The success of any company begins and ends with the customer. It is the customer who provides the revenue and generates the word-of-mouth, and it is the customer, among other stakeholders, that validates our business. Without customers, there will be no business.
I was recently reminded of this during a company-wide celebration of a new production milestone. Since 1979, Emirates Global Aluminium has produced 20 million tonnes of aluminium, a landmark value supported by tighter efficiencies and eight different expansions at our Jebel Ali facility. That level of production was only feasible because at our back was a roster of customers around the world that see us as a preferred partner.
When we began operating four decades ago, we made it a primary objective to capture the attention of more customers and more markets, and this aggressive strategy has had its rewards. Today, our export strategy has grown to include downstream businesses from more than 60 countries around the world.
But we had to stay vigilant to avoid tunnel vision. When we embrace an acquisition-centred strategy it is easy to lose track of a stakeholder more important than any other — the loyal customer; the one that you have retained over many months or even years. At EGA, we produce one tonne of every 25 tonnes of aluminium in the world, and 75 per cent of our customers have bought aluminium from EGA for at least 10 years.
Loyal customers can be even more of a boon to the bottom line than new customers. Research shows that it is less expensive and easier to retain a current customer than it is to attract a new customer, and that increasing customer retention rates by 5 per cent could increase profits by 25 to 95 per cent in the long-term.
While there is no recipe to reduce customer churn and increase loyalty, there are two criteria that, once addressed, can help maintain these critical relationships.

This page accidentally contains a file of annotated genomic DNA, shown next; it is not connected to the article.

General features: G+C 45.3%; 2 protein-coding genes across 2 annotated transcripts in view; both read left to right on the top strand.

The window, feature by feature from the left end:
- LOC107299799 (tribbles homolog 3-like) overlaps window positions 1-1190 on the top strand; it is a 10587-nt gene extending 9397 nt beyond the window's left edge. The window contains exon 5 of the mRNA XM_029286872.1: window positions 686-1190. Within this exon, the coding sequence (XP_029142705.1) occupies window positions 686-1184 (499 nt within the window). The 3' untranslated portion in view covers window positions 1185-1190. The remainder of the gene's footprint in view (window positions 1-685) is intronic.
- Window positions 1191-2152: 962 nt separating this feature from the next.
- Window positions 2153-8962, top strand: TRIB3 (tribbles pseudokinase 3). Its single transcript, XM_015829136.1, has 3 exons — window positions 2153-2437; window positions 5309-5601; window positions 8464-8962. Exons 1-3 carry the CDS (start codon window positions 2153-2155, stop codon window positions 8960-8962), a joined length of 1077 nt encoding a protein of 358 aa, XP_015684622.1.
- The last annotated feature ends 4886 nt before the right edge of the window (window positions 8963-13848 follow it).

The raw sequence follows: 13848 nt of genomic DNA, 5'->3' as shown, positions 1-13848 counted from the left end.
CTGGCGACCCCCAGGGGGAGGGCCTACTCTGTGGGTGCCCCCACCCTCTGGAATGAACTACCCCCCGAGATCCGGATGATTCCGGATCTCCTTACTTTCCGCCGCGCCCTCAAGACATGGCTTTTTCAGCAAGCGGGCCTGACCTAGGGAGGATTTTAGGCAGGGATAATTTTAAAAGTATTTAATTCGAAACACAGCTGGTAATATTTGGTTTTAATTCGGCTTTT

The first is value. Value has always been a point of differentiation for a company and a brand, and the first step to demonstrating value is to understand customer needs and the extent to which your products and services are successfully satisfying those needs. Companies must then identify where they fall short and note what steps they can take to make up the difference.
It is in the process of closing that gap that we become ‘partners’ to our customers, rather than ‘suppliers’.
For instance, over time, EGA has come to understand that our customers appreciate product customisation. As a result, EGA has invested in 20 casting stations at our smelters in Jebel Ali and Al Taweelah, which has allowed us to fit our products to the market needs of our customers.
This requires a certain level of consultation on the part of our teams, with employees working with customers to develop new alloys, and guiding our customers to better understand the mechanical properties of existing alloys and to differentiate which ones can help them to overcome their manufacturing challenges and improve their processes.
This level of value addition takes time, research, and investment, but is well worth it. Some 80 per cent of our output today is made up of value-added products, and we are the world’s largest supplier of value-added products to external customers by volume.
The second factor is a motivated workforce. Happy employees have a definitive impact on levels of customer satisfaction, customer loyalty, and customer advocacy. Where companies have tried to ensure high employee engagement, staff are 63 per cent more likely to understand customer needs and work harder to satisfy them. This holds true for both frontline employees, who will focus on improving customer interaction, and non-customer-facing staff who will work on product quality and consistency.
Yes, signing up a stream of new customers is a major financial catalyst for companies, and it is something that we must do, but we must not forget the work of customer satisfaction. Not only do our customers play a vital role in our business and contribute tremendously to our reputational success, but also they have a significant impact on our future growth.
Realise now that we must work ceaselessly to ensure their happiness at every level of our business. If we can do that, then we will never question our ability to see another day, another fiscal year or another tonne of aluminium.
Walid Al Attar is chief marketing officer at Emirates Global Aluminium